The stability of metal clusters Mn sputtered from single-crystal surfaces by keV and sub-keV Ar+ ions was investigated by a molecular-dynamics (MD) simulation using a many-body embedded-atom potential. It is shown that the clusters identified within the sputtered flux immediately after the ion impact contain an average internal energy of roughly 1 eV per constituent atom. Consequently, most of the sputtered trimers and tetramers and virtually all ejected clusters with n5 are found to be unstable and therefore decompose into stable fragments on a time scale of several tens of picoseconds after the ejection. The contribution of fragmentation to the yields, translational and internal energy distributions of stable and, hence, experimentally detectable dimers, trimers, and tetramers were calculated. It is found that this contribution increases strongly with increasing primary-ion energy EB and becomes comparable to the contribution of ''intrinsic'' stable molecules (i.e., such molecules that are identified immediately after the sputtering process) at EB=5 keV. It is shown that the experimental data available on Agn multimers sputtered from polycrystalline silver can be reproduced very well by the MD simulation if fragmentation processes are included in predicting the yields and distributions.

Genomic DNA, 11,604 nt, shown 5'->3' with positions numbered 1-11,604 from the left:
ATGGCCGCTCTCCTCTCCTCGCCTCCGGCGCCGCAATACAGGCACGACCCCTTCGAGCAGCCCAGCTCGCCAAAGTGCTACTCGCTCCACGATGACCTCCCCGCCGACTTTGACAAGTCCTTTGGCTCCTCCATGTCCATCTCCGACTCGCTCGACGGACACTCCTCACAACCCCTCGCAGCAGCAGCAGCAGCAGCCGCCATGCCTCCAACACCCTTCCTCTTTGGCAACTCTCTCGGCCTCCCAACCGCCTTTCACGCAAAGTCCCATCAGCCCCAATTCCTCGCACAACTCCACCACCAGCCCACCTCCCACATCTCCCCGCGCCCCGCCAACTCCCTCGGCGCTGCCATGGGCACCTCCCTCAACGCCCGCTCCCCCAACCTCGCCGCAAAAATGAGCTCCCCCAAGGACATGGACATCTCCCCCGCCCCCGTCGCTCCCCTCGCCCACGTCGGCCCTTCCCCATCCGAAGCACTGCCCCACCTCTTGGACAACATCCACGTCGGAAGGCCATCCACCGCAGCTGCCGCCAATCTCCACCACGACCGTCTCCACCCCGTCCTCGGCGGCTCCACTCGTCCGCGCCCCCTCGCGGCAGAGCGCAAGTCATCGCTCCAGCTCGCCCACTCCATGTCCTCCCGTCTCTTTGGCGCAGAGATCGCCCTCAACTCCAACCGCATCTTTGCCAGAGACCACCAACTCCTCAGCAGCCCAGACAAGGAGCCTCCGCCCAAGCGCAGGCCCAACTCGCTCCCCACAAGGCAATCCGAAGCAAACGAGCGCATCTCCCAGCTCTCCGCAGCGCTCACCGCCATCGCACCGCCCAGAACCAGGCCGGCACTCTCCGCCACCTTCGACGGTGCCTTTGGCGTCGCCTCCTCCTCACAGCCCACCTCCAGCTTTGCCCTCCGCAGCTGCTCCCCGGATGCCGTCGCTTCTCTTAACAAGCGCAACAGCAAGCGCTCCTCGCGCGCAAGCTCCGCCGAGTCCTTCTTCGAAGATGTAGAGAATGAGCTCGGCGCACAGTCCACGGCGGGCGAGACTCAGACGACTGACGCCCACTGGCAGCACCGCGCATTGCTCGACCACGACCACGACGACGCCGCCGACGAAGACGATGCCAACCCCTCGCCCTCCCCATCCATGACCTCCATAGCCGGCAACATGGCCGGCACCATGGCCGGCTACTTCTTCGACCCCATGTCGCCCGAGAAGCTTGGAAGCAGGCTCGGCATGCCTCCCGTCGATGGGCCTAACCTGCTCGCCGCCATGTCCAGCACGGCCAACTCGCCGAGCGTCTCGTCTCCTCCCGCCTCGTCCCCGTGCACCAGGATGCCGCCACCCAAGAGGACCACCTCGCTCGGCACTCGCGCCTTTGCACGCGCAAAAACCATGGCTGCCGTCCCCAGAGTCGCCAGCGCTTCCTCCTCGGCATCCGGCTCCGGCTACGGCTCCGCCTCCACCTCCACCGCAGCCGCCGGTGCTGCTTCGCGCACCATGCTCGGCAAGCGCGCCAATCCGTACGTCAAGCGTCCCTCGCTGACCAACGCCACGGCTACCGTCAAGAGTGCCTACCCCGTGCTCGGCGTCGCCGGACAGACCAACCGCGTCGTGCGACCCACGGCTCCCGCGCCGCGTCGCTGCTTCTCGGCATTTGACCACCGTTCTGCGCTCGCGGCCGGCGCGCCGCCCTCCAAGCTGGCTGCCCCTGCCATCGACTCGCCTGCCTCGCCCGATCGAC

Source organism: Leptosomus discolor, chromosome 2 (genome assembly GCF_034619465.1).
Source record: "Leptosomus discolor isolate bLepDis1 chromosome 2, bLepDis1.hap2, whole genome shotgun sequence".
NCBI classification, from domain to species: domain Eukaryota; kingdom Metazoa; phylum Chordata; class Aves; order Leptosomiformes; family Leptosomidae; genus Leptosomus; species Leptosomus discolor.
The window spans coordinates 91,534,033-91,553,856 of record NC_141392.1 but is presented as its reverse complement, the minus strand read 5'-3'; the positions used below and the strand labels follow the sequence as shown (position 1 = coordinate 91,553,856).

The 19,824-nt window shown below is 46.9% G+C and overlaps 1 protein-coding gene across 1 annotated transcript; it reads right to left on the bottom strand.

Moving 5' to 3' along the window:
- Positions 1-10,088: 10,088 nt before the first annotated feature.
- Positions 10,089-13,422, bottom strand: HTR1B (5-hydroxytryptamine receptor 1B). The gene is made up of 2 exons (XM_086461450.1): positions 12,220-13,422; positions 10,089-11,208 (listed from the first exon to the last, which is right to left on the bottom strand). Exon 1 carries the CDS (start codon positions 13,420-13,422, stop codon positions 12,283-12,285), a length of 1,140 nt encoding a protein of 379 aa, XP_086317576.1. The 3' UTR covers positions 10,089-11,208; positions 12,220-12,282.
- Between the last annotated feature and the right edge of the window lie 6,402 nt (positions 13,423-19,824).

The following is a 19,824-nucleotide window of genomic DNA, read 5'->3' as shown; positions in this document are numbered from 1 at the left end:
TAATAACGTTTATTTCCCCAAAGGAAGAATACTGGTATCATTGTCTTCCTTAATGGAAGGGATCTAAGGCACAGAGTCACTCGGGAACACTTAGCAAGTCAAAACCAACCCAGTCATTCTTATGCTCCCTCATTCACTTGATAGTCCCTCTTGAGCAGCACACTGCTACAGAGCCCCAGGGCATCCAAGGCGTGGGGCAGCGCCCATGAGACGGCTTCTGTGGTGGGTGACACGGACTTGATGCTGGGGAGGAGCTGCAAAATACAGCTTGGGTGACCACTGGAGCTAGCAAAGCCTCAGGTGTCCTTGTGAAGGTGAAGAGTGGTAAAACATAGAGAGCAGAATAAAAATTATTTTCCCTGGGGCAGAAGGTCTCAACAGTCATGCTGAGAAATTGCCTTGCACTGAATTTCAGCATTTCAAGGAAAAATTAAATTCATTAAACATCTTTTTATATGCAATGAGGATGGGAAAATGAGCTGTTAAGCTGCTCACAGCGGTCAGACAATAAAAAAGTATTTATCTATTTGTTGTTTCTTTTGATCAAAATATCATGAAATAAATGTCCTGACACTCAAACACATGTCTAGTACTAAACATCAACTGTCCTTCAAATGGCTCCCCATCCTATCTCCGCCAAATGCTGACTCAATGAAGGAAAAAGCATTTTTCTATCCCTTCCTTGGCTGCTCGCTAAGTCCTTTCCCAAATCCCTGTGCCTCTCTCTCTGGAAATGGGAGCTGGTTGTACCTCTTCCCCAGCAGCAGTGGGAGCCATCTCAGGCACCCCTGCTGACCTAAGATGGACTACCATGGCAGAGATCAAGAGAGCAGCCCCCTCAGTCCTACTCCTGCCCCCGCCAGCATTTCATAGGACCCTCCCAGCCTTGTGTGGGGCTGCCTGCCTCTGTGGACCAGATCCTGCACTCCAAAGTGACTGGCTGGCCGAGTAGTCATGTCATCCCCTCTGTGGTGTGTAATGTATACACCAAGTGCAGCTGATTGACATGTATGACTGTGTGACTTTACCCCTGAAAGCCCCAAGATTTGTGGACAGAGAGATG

All Science Journal Classification (ASJC) codes
- Condensed Matter Physics